title = {A study of the effect of the interaction between site-specific conditions, residue cover and weed control on water storage during fallow},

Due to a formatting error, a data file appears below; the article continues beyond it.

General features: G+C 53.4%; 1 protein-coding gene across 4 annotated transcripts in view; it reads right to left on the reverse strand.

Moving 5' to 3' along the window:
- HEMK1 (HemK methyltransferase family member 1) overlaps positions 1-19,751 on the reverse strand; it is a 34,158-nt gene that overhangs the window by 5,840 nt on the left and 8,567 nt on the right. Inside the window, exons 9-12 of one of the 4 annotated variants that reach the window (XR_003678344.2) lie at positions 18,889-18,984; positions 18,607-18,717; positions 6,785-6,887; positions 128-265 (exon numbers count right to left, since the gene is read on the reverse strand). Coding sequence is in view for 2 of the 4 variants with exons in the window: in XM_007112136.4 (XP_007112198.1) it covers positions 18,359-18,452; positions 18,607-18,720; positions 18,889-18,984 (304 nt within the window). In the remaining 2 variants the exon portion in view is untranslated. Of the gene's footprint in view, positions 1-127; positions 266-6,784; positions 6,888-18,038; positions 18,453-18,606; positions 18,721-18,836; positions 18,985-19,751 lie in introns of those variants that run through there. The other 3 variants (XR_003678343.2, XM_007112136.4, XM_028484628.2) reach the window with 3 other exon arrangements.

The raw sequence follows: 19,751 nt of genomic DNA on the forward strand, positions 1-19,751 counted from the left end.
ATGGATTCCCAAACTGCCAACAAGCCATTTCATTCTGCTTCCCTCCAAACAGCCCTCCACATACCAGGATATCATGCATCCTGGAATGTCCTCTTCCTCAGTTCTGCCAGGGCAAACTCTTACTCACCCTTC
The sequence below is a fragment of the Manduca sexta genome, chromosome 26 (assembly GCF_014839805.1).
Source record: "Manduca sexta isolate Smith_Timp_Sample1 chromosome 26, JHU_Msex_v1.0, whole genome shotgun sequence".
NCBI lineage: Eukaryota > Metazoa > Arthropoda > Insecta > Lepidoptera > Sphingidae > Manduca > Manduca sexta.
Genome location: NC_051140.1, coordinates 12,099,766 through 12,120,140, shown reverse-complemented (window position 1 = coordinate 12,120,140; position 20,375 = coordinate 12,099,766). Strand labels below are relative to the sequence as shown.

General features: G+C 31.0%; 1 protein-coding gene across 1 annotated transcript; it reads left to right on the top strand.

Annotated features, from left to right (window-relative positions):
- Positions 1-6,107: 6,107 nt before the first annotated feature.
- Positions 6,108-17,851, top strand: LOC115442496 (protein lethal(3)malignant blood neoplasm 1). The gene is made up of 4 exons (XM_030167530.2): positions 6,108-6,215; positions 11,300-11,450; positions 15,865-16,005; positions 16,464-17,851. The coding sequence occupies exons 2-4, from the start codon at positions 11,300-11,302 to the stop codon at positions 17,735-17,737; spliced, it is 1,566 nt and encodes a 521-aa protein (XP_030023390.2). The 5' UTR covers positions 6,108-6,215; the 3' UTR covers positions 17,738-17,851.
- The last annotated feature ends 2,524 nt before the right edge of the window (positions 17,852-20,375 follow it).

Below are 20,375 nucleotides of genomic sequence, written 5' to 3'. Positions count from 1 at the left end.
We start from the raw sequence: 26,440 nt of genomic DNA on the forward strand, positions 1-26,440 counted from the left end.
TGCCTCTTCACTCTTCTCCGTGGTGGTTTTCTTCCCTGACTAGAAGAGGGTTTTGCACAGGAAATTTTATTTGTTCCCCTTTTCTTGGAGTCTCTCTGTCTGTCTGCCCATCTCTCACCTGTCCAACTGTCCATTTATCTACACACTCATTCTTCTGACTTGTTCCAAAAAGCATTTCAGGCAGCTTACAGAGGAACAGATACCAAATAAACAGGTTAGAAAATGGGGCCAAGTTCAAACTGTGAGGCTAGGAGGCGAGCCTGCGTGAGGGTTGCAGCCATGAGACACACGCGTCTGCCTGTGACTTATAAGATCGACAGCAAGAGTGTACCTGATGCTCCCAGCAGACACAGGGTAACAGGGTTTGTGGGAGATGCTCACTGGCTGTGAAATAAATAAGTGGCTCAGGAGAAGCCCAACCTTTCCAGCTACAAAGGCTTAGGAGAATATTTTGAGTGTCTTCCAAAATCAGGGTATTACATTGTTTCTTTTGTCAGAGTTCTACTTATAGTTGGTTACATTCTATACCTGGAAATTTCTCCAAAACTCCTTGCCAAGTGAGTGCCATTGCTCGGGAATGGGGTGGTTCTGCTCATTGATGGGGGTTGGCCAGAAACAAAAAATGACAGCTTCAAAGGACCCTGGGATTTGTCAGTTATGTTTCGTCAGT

volume = {95},
	issn = {03783774},
	url = {http://dx.doi.org/10.1016/j.agwat.2008.03.010},
	doi = {10.1016/j.agwat.2008.03.010},